The VMS uses a server and client relationship, with both elements being installed from a single executable package. The installation is very quick (around 15 seconds), which does imply that there’s not much to the software. On the first installation the VMS loaded, but then created continual server crashes.
Luckily the Benchmark team always creates disk images before loading any software, especially from new vendors, so it didn’t take long to get things up and running. The second installation was pretty much the same, but this time it didn’t bring the server to a halt!
The initial start up is relatively straightforward and uses tool tips to help select the archiving drive and to add cameras. The latter task is frustrating.
Despite a very impressive list of ‘supported’ devices with over 400 manufacturers, a further investigation shows that the software actually had – at the time of testing – just over 20 proper camera integrations, none of which were with leading devices.
Typically connections are achieved via RTSP or using generic drivers for webcams and non-security cameras. Even then the interface is a bit of a mess, with auto-discovery being a bit of a joke. In some cases it ‘discovered’ non-existant devices, and their descriptions were IP addresses of other units. Performance was inconsistent, and in the end we had to add each channel manually for any hope of success.
When video streams were finally established, image quality was poor and dropped frames were commonplace.
Event management is carried out using Trigger Policies. When creating a Trigger Policy, there are three tasks. The first is to define an input (or inputs). The choice includes triggers from a channel (device), the system or a scheduled event.
Where multiple inputs are used, the next task is to select an AND/OR operator. This allows either one input to trigger an event, or all to be required.
The final task is to create an output. This can be to switch recording configuration or to generate a notification.
Whilst the processing capabilities required for such a simple selection are relatively low, we did find that when creating Trigger Policies the general performance became a touch haphazard.
It’s obvious when viewed against other VMS packages that GeniusVision simply has got it right. One tester commented that it felt like a home enthusiast’s software product masquerading as a security tool. However, another pointed out that there are much better home-focused video packages out there!
One final note is that if you uninstall GeniusVision it leaves bits and pieces of itself scattered around the server. That’s another good reason to ensure you make a disk image before looking at unknown VMS packages.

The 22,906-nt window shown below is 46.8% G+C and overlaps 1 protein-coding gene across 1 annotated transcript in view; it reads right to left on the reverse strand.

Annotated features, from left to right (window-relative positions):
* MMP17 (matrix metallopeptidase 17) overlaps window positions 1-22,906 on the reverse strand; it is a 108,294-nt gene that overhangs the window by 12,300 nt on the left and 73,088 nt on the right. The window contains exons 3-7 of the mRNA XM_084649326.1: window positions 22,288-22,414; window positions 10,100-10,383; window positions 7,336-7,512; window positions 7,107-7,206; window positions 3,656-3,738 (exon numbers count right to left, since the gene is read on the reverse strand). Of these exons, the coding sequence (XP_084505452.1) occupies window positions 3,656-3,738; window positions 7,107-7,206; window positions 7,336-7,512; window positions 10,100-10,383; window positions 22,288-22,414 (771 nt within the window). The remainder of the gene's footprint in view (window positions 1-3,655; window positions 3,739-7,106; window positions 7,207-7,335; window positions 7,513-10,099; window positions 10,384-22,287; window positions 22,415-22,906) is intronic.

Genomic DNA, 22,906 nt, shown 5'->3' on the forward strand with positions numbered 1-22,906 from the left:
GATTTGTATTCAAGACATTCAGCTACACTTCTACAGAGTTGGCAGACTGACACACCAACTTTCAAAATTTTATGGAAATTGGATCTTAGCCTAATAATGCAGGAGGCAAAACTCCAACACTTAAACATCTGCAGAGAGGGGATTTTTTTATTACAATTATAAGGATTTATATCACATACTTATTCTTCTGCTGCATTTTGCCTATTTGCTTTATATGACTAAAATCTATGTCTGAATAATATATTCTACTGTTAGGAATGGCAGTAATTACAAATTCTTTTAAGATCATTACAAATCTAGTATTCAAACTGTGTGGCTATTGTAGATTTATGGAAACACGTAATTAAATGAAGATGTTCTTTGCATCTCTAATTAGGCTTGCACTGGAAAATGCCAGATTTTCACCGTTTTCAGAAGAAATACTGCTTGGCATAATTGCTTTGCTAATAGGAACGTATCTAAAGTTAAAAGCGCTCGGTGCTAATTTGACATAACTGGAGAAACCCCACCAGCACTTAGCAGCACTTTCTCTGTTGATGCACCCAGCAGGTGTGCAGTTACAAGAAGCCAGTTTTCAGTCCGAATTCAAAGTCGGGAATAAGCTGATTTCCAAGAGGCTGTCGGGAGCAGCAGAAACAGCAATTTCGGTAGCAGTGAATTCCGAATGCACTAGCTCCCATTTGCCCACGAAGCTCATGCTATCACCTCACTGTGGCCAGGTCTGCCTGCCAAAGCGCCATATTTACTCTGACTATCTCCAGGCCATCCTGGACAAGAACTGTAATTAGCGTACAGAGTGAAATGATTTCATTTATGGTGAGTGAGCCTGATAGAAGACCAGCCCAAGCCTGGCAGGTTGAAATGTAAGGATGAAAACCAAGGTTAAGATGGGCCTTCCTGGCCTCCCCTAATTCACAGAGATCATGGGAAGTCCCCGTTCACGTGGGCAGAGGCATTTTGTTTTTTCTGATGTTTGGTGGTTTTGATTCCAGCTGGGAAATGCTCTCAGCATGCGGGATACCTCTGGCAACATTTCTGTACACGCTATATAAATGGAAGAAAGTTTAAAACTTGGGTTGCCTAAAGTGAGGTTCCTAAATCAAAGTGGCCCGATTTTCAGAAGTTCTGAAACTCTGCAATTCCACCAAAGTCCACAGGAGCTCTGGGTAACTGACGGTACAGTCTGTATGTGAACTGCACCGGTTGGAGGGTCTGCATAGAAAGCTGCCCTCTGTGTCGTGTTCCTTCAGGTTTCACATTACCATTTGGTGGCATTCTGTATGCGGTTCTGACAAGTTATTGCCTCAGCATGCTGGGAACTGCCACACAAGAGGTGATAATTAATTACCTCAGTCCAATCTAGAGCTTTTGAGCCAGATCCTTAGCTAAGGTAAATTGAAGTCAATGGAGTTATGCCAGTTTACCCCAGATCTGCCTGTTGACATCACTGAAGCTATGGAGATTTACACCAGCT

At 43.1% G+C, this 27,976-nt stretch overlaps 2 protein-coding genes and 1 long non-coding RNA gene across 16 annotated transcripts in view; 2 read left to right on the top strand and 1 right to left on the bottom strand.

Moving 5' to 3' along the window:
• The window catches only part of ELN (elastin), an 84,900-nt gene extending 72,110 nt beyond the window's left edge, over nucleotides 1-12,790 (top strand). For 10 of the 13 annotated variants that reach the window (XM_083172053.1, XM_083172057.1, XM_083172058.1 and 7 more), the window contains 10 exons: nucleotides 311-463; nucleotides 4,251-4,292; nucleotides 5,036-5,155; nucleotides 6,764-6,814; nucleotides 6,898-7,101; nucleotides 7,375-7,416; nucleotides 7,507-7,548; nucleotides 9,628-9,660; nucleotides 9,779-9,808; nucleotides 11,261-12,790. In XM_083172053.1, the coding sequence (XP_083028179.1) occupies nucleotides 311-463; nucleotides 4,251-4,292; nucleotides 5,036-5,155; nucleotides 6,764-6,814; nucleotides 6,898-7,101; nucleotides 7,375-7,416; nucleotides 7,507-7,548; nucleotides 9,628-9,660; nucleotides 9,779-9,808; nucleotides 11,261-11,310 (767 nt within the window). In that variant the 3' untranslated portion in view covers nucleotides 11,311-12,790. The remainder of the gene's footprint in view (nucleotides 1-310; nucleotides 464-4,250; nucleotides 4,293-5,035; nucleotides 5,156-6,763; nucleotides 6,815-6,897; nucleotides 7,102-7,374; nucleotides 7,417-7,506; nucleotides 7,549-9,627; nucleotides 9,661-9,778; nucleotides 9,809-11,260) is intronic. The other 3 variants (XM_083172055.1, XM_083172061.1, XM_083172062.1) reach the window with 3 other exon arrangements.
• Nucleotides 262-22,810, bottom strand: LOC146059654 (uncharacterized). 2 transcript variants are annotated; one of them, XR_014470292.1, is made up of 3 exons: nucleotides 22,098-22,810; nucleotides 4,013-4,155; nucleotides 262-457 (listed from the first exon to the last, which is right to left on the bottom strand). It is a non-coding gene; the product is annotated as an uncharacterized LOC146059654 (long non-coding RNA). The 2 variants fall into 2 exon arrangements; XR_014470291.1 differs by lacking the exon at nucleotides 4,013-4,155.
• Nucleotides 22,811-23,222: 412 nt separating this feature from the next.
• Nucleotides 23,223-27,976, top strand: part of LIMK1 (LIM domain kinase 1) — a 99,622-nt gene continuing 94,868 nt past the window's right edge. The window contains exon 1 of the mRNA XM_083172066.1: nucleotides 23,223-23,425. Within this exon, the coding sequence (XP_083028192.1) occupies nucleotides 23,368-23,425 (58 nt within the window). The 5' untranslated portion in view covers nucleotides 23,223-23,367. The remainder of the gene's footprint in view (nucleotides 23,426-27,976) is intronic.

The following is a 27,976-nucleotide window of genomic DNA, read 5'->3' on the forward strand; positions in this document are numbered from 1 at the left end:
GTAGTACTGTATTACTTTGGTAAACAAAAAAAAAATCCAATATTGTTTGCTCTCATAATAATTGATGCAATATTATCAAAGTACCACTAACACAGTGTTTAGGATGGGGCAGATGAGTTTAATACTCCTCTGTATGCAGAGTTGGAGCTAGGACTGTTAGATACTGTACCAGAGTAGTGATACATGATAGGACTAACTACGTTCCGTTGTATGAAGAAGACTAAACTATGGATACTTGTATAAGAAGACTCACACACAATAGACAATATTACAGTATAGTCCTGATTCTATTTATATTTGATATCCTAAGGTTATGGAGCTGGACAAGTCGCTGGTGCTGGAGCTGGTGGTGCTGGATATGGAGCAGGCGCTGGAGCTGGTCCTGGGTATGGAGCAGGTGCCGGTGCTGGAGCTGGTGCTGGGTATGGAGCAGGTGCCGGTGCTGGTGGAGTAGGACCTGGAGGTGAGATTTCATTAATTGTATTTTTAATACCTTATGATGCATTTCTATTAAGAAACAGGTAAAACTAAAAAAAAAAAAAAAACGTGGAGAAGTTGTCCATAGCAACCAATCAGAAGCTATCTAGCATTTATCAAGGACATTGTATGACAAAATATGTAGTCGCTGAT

CathexisVision is available in four variants: Lite, Core, Professional and Premium. These support 48 cameras and a single server for Lite and Core (the latter enables an increased number of connections and includes additional event management tools, plus is upgradable), up to 150 cameras with unlimited servers for Professional, and unlimited cameras and servers with the Premium package.
All versions of the video management solution support VMD (IVA is a licensable extra) and ANPR, along with various event management and alarm handling functions. Events are managed by Rules which can be configured for a variety of requirements.
The Cathexis VMS is open platform with direct integrations supporting the majority of leading camera brands in the surveillance market, along with a number of specialist options such as panoramic cameras and devices using edge-based technologies. It also supports ONVIF devices.
Many years ago, Benchmark looked at an NVR from Cathexis and didn’t find it to be intuitive or installer-friendly. We therefore weren’t overly optimistic about the company’s VMS despite their claims that the key points were ease of set-up and flexibility. However, we were wrong!
The VMS is made up of a server package for system management and a client for connection. Unlike many VMS solutions, the two elements cannot be installed on the same server. For some smaller applications that might be an issue.
The installation package is very straightforward and runs without issues. Once completed there is a short ‘optimisation’ program that runs. This disables a few Microsoft services and turns others on. Following a reboot, the VMS is up and running.